"Better that people insult me for a year and applaud me for a century, rather than the other way around." So said Argentina's President Carlos Menem last year when he imposed a severe austerity program on his country that mocked the populist traditions of his own Peronista party.
Today Mr. Menem is being insulted more than ever, this time for his pardons for the top military leaders who directed the "Dirty War" of the late 1970s and early 1980s. During that dark period, more than 9,000 civilians suspected of leftist and liberal sympathies simply disappeared, the victims of kidnappings, murder and torture by those armed with the authority of the state. No other event of recent Argentine history -- not even the disastrous, failed attempt to seize the Falklands from Britain -- so grieves the nation's soul.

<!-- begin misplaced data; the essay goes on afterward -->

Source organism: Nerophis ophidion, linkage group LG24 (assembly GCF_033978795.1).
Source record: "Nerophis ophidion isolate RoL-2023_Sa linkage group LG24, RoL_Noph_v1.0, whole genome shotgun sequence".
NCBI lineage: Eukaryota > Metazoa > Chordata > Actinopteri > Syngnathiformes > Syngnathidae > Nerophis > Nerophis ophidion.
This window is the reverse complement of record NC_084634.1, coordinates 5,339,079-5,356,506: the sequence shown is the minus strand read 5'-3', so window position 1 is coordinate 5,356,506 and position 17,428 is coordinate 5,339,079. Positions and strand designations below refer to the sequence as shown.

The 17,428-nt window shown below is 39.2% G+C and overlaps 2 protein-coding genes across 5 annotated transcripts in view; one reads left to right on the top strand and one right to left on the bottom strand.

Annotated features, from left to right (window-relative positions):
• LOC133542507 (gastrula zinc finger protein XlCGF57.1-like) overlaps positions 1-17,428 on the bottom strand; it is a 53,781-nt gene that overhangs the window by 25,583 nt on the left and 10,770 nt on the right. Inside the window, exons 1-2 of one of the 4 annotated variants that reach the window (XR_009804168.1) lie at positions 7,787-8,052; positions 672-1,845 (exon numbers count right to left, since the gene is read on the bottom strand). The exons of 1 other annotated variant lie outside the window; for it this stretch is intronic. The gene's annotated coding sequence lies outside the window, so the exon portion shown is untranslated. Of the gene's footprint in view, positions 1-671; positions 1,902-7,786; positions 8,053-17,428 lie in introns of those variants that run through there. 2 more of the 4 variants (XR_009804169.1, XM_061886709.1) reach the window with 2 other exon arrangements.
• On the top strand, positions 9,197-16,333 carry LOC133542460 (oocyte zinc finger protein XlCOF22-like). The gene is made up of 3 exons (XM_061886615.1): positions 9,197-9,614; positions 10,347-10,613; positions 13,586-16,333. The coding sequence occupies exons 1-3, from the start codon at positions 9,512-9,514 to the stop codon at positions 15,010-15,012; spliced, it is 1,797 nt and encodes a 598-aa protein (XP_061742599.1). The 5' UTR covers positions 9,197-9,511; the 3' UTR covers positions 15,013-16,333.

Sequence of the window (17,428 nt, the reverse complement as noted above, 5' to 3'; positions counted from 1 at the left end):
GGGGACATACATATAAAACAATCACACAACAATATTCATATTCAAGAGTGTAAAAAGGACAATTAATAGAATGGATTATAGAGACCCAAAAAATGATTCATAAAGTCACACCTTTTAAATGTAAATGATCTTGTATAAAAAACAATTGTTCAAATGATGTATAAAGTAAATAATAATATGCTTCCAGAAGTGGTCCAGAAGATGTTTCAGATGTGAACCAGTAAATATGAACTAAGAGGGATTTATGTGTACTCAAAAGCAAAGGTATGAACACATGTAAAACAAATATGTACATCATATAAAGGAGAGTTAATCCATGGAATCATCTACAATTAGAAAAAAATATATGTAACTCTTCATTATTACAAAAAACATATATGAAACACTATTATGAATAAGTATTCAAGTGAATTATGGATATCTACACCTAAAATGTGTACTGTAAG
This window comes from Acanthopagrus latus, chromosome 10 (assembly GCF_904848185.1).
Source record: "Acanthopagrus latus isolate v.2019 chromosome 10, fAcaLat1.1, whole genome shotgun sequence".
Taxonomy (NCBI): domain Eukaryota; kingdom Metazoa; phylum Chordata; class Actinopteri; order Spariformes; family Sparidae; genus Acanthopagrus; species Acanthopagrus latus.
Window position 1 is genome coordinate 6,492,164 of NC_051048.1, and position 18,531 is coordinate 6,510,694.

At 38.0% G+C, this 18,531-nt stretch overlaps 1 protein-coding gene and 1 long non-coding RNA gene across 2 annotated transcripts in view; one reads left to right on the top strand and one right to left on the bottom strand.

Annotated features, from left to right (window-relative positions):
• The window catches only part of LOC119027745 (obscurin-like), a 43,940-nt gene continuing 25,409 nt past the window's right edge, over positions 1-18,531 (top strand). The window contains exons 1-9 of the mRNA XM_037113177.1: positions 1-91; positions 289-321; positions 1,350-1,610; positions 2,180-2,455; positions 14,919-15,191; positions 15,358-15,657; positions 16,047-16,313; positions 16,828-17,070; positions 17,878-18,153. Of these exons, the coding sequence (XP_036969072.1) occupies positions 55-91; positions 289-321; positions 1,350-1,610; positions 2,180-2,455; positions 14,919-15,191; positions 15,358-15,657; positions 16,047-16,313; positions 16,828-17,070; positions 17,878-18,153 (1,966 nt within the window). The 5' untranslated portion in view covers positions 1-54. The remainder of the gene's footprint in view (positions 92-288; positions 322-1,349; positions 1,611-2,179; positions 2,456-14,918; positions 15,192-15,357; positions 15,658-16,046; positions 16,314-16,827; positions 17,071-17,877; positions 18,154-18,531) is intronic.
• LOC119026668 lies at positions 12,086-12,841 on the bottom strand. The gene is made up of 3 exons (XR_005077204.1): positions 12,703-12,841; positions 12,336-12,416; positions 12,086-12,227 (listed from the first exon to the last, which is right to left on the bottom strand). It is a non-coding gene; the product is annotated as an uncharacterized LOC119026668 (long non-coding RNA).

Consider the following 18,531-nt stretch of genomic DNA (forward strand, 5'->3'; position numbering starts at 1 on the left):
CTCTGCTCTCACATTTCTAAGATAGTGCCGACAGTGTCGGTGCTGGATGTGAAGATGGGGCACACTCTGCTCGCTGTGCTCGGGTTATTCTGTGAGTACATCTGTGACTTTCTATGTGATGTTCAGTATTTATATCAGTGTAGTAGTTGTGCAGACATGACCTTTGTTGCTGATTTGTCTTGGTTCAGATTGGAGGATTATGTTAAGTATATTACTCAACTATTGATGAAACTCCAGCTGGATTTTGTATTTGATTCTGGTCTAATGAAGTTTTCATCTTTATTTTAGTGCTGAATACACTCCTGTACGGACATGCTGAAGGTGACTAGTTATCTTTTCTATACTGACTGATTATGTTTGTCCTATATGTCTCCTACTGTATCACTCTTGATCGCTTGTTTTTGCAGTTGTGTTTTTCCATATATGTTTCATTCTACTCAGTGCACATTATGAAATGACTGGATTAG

Mr. Menem can scarcely be surprised to hear himself denounced by human rights activists for what he considers is an act of courage in the interest of national reconciliation. Perhaps the protests, which drew 40,000 demonstrators before the presidential palace Sunday, will subside before another year passes. This was the case when Mr. Menem released 280 persons (mostly junior officers up to the rank of colonel) in October 1989. But he has to wonder whether the Argentine military will ever really accept civilian authority and the democratic process, which is the only way he can earn a century's applause.